Coverage reports are only generated for code compiled using
compile-file with the value of the
optimization quality set to 3.
;;; Load SB-COVER (require :sb-cover) ;;; Turn on generation of code coverage instrumentation in the compiler (declaim (optimize sb-cover:store-coverage-data)) ;;; Load some code, ensuring that it's recompiled with the new optimization ;;; policy. (asdf:oos 'asdf:load-op :cl-ppcre-test :force t) ;;; Run the test suite. (prove:run :yoursystem-test)
Produce a coverage report, set the output directory:
Finally, turn off instrumentation:
(declaim (optimize (sb-cover:store-coverage-data 0)))
You can open your browser at
../yourproject/t/coverage/cover-index.html to see the report like
the capture above or like
this code coverage of cl-ppcre.
Continuous Integration is important to run automatic tests after a commit or before a pull request, to run code quality checks, to build and distribute your software… well, to automate everything about software.
We want our programs to be portable across Lisp implementations, so we’ll set up our CI pipeline to run our tests against several of them (it could be SBCL and CCL of course, but while we’re at it ABCL, ECL and possibly more).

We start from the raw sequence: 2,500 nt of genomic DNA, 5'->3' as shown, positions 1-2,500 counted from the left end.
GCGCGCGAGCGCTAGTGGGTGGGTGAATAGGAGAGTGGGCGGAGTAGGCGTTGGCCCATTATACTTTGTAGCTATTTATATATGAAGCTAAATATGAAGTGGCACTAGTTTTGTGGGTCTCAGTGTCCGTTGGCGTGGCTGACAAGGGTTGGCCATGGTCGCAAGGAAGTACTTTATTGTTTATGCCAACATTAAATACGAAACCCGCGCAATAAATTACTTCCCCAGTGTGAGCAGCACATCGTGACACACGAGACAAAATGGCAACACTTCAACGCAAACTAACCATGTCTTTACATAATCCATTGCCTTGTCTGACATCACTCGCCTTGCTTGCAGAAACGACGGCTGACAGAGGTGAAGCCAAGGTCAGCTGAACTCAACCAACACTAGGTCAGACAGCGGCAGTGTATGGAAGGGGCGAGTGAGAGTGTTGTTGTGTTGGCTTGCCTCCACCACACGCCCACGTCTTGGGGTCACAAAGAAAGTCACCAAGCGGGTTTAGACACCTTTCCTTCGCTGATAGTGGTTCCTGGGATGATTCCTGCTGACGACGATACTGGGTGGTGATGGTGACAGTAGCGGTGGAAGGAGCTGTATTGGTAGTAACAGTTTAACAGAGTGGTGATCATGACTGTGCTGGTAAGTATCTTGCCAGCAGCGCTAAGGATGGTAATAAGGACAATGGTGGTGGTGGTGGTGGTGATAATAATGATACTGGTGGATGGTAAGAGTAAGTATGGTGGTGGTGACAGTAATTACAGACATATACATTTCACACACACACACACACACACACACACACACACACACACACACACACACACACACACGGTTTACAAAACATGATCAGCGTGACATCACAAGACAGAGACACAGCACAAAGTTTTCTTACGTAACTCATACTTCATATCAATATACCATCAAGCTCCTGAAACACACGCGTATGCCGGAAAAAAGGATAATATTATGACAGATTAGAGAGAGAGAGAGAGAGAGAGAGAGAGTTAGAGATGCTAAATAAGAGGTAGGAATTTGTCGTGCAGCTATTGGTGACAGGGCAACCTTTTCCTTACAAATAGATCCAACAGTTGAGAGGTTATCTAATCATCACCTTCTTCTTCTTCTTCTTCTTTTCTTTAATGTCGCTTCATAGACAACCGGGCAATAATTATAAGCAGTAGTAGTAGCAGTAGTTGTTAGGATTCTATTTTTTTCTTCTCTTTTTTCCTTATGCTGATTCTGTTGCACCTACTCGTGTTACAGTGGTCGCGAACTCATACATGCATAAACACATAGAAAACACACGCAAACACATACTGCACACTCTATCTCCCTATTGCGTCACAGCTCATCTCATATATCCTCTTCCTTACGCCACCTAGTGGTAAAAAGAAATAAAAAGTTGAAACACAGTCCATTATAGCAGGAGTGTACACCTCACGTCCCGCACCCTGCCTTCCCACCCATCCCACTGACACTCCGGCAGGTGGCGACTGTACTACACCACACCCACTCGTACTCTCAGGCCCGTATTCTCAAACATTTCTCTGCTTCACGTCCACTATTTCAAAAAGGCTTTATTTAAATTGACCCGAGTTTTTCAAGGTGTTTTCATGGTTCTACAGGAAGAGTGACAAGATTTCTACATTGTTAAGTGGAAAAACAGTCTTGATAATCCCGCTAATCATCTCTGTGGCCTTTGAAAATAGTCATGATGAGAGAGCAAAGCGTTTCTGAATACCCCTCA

We have a choice of Continuous Integration services: Travis CI, Circle, Gitlab CI, now also GitHub Actions, etc (many existed before GitHub Actions, if you wonder). We’ll have a look at how to configure a CI pipeline for Common Lisp, and we’ll focus a little more on Gitlab CI on the last part.
GitHub Actions, Circle CI, Travis… with CI-Utils
We’ll use CI-Utils, a set of utilities that comes with many examples. It also explains more precisely what is a CI system and compares a dozen of services.
It relies on Roswell to install the Lisp implementations and to run the tests. They all are installed with a bash one-liner:
curl -L https://raw.githubusercontent.com/roswell/roswell/release/scripts/install-for-ci.sh | bash
(note that on the Gitlab CI example, we use a ready-to-use Docker image that contains them all)
It also ships with a test runner for FiveAM, which eases some rough parts (like returning the right error code to the terminal). We install ci-utils with Roswell, and we get the
Then we can run our tests:
run-fiveam -e t -l foo/test :foo-tests # foo is our project
Following is the complete